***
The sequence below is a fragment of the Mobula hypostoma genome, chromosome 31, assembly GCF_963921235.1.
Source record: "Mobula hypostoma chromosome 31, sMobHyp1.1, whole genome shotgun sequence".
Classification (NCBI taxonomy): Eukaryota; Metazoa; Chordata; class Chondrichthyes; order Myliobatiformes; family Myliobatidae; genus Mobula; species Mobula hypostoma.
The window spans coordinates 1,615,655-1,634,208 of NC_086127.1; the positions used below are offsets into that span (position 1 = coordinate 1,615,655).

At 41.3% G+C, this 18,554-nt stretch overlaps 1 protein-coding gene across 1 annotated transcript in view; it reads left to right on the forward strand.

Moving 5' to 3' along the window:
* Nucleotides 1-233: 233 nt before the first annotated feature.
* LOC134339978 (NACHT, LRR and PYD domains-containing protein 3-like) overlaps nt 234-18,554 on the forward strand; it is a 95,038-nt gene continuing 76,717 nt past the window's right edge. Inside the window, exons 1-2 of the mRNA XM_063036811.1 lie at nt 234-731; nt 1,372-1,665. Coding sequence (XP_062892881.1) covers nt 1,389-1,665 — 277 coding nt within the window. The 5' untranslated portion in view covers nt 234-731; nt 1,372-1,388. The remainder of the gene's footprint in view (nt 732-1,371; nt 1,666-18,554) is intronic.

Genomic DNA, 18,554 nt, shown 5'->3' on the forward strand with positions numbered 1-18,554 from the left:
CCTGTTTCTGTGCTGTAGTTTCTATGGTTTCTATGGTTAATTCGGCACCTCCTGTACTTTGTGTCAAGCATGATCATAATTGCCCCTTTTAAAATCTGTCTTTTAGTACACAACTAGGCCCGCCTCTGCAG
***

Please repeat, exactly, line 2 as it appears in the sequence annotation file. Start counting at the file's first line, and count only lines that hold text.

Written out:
Source record: "Mobula hypostoma chromosome 31, sMobHyp1.1, whole genome shotgun sequence".